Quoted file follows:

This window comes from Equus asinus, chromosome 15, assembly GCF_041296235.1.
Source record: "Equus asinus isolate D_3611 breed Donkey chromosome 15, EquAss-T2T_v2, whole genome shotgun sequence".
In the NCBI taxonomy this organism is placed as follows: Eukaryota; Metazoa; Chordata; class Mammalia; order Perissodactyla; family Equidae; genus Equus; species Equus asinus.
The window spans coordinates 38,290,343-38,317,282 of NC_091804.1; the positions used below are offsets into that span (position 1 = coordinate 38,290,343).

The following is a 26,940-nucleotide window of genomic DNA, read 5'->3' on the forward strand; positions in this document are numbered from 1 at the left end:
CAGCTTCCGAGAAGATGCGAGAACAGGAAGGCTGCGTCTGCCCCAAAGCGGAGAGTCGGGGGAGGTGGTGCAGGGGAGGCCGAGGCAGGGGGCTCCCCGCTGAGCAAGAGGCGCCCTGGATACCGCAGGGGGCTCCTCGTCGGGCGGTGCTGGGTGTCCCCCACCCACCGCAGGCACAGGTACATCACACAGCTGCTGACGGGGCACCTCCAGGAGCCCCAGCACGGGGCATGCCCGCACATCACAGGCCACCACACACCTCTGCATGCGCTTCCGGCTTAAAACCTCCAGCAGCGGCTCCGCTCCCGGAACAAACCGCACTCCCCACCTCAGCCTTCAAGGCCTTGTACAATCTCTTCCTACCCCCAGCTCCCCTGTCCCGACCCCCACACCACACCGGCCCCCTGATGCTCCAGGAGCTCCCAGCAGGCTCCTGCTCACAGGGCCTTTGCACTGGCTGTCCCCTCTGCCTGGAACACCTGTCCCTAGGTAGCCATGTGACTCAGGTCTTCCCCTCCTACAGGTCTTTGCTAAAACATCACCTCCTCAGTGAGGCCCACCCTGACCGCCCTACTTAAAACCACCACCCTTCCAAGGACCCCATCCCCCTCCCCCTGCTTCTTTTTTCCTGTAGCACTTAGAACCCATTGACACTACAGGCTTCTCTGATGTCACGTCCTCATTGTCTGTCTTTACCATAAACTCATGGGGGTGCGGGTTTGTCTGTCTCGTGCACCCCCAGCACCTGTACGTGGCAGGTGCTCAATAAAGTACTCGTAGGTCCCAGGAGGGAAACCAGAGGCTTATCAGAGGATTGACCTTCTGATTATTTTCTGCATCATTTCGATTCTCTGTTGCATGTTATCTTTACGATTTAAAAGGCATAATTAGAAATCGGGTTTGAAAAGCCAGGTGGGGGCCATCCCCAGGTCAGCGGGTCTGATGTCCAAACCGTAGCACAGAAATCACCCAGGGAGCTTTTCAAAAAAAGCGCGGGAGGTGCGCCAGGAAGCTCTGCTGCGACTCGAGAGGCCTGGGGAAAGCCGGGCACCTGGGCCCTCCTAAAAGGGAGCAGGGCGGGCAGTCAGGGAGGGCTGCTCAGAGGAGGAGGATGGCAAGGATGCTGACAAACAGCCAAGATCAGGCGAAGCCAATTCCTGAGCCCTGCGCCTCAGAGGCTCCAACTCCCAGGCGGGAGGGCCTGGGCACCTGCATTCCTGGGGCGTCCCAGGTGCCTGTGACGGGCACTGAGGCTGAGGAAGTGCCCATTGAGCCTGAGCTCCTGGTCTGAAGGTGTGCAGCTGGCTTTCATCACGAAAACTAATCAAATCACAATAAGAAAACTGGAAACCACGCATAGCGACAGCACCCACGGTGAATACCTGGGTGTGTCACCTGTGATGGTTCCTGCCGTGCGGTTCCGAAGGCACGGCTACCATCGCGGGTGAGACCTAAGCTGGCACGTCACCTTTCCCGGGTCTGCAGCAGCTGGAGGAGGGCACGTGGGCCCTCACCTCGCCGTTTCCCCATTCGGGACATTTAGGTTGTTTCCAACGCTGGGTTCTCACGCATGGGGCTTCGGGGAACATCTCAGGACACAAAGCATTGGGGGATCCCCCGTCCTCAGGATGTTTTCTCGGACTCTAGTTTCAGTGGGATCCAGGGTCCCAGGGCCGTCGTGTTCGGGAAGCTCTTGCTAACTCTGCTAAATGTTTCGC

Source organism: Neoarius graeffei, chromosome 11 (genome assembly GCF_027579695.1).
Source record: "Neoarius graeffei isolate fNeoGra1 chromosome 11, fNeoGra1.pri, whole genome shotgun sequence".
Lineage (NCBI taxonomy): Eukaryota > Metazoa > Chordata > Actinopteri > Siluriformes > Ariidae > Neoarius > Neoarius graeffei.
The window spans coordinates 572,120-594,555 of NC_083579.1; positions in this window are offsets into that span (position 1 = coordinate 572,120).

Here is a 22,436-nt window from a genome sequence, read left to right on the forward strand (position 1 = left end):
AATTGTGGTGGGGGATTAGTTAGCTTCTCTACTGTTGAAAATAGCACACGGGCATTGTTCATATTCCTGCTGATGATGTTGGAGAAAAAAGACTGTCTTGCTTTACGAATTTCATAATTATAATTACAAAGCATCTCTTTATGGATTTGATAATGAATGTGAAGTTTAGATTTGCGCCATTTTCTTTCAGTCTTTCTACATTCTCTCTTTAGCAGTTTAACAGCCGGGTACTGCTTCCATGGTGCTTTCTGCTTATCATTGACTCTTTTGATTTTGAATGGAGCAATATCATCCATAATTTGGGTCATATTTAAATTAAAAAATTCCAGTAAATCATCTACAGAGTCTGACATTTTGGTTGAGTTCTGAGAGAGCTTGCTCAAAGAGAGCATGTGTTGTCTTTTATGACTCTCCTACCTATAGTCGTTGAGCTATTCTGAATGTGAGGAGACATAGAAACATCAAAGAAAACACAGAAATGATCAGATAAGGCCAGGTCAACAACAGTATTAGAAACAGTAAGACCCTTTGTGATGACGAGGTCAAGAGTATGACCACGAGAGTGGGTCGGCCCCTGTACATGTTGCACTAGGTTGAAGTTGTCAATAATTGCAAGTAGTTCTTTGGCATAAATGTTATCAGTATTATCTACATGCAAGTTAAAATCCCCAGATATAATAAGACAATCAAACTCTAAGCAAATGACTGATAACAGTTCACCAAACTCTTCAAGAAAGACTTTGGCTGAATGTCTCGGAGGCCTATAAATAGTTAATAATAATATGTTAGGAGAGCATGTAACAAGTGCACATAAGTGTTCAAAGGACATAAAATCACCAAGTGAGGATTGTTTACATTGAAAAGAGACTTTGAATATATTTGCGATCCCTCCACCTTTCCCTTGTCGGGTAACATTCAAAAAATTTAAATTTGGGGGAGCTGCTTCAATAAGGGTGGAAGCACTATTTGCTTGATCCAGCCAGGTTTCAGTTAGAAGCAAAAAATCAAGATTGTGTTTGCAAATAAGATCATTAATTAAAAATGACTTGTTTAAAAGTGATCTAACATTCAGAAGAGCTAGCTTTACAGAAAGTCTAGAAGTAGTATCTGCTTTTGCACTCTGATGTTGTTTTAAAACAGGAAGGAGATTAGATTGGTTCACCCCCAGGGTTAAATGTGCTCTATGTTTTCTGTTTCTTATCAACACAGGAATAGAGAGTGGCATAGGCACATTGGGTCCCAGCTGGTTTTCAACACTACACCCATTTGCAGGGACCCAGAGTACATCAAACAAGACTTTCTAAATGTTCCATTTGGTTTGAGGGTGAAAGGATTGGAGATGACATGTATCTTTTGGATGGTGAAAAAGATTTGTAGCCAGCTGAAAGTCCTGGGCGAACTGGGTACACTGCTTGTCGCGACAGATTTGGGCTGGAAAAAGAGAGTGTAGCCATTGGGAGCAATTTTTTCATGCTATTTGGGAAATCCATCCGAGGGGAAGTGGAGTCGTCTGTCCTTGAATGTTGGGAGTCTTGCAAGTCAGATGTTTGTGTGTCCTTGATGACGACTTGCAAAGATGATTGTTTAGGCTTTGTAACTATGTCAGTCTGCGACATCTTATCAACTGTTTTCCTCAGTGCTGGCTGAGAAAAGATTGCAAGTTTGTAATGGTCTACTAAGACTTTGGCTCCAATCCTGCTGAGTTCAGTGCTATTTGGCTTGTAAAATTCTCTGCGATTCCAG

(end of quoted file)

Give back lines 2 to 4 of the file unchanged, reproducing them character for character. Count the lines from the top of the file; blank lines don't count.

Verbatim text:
Source record: "Equus asinus isolate D_3611 breed Donkey chromosome 15, EquAss-T2T_v2, whole genome shotgun sequence".
In the NCBI taxonomy this organism is placed as follows: Eukaryota; Metazoa; Chordata; class Mammalia; order Perissodactyla; family Equidae; genus Equus; species Equus asinus.
The window spans coordinates 38,290,343-38,317,282 of NC_091804.1; the positions used below are offsets into that span (position 1 = coordinate 38,290,343).